The School Budget Explained
This article is one of a series to help explain to residents some of the more arcane and complicated aspects of school budgets.
It ought to be simple: if the school budget increases by a certain amount, school taxes should go up by that same amount. However, school spending is just one of a number of factors that influence the actual school taxes that property owners pay. In fact, school spending is the only part of the property tax scenario over which the school district has direct control. The following may help to explain how this works. (There are some definitions at the bottom that may be helpful.)
How Are Property Taxes Calculated?
Individual property taxes are determined by this equation:
assessed value x tax rate / 100 = property tax
What do these terms mean? The assessed value is equal to 1/4 percent (.0025) of the market value of a home. For example, a home with a market value of $703,200 (the median value in the Roslyn School District in 2011) would have an assessed value of $1,758 ($703,200 x .0025 = $1,758). Market values are determined by the Nassau County Assessor's office and are periodically re-evaluated.
Property taxes are distributed among different classes of property. In Nassau County, there are four classes of property, each with its own tax rate: Class 1 is for single-family homes; Class 2 is for apartments and condominiums; Class 3 is for utility company properties; and Class 4 is for commercial properties such as factories, offices and stores. Each year, the county determines how much of the overall tax burden will be paid by property owners in each of the four classes. These are called adjusted base proportions, because they represent the proportion of the total tax levy paid by property owners in each of the four classes.
Base proportions play a major role in determining tax rates, though the school district has no role in calculating these proportions. Instead, they are determined by the New York State Office of Real Property Tax Services and the Nassau County Assessor and Legislature. For example, if Class 1 homeowners (who comprise the majority of property owners in most school districts) pay 75 percent of the total tax levy, the base proportion for Class 1 is .75. In that case, the tax rates in Class 1 will be 75 percent of the total tax levy, divided by the total assessed value of all properties in Class 1.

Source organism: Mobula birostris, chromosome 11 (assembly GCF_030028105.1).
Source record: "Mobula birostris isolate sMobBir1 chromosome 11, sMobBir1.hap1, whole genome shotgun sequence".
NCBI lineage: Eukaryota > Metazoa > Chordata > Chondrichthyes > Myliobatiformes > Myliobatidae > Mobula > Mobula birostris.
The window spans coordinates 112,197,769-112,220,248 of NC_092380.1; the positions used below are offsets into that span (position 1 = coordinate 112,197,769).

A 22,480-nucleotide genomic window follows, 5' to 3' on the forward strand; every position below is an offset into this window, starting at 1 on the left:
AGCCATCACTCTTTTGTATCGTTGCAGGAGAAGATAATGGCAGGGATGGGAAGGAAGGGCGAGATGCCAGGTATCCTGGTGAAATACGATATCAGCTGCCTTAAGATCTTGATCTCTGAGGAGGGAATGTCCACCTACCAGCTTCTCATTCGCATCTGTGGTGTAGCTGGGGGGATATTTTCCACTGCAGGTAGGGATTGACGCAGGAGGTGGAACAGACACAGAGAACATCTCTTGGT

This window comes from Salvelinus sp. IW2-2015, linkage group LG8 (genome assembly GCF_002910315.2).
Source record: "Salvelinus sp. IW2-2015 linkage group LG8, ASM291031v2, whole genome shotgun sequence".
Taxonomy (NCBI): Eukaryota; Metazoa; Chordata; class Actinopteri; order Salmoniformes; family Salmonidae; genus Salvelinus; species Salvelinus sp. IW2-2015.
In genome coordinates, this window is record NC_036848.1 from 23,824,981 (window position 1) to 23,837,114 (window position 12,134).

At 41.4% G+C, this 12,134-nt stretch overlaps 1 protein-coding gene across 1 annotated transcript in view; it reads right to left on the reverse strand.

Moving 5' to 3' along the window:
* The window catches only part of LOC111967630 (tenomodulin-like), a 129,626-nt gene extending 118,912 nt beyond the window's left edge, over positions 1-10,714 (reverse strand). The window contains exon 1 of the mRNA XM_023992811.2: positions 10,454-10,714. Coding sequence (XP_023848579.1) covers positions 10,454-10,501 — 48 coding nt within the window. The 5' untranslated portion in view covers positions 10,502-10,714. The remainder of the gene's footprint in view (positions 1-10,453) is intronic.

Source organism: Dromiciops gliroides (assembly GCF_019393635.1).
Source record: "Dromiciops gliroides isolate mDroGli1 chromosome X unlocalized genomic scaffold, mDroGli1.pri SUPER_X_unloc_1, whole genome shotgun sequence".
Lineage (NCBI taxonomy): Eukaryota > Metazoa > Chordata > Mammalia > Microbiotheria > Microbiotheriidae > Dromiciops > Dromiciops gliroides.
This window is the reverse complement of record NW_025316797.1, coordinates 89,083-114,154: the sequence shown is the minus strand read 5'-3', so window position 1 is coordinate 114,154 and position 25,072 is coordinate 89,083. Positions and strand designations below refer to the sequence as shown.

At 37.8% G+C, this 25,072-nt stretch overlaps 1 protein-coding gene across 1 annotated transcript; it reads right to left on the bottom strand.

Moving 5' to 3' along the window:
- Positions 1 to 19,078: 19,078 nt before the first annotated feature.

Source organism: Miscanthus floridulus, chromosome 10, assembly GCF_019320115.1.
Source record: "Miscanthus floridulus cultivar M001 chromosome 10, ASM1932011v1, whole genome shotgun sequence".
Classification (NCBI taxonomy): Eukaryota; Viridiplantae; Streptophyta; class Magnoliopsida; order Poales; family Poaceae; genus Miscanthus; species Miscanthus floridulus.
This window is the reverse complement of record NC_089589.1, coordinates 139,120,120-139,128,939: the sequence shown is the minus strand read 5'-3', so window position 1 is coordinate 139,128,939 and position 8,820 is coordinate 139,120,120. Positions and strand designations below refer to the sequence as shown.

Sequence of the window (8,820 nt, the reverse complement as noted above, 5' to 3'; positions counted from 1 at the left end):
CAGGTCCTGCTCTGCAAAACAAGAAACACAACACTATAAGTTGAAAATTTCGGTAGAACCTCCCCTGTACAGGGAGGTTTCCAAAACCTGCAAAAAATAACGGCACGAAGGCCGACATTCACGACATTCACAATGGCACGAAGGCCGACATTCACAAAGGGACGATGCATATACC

The Board of Education approves a tax levy each year in August, as required by law. The levy is the total amount of property taxes the district needs to fund its operations in the new school year. It is equal to the school budget minus all other forms of revenue. Therefore, more revenue from other sources means a lower tax levy and a lower tax burden for property owners. For example, a school district that receives 20 percent of its revenue from state aid is able to levy lower property taxes than a district like Roslyn that receives less than 5 percent in state aid.
Let's return to our equation: In 2011-12, the tax rate for homeowners in Roslyn is projected to be $692.284 for each $100 of assessed value. So the school tax bill for the median assessed home above is: $1,758 (assessed valuation) x $692.284 (tax rate) / 100 = $12,170 (property tax).
It is important to note that changes in assessed valuation do not change how much tax revenue the school district receives. Whatever amount the tax levy is, that is precisely the amount that will be collected from taxpayers. If there are changes in the community's overall assessed value — whether from changes in market conditions, new properties being developed, or individuals filing tax grievances — tax rates will be adjusted to ensure that the district receives no more and no less than the amount that was levied. For example, the total assessed value of all homes in the school district decreased by 12 percent for the 2010-11 fiscal year, and an additional 4.3 percent in 2011-12. There was a corresponding increase in the tax rate to ensure that tax revenues for the school district were not affected. But, if an individual home's assessed value decreases at the same rate as the community overall, the homeowner's tax bill increases at the same rate as the tax levy, regardless of the change in the tax rate.
Why Is My Tax Increase Usually Different from the Budget Increase?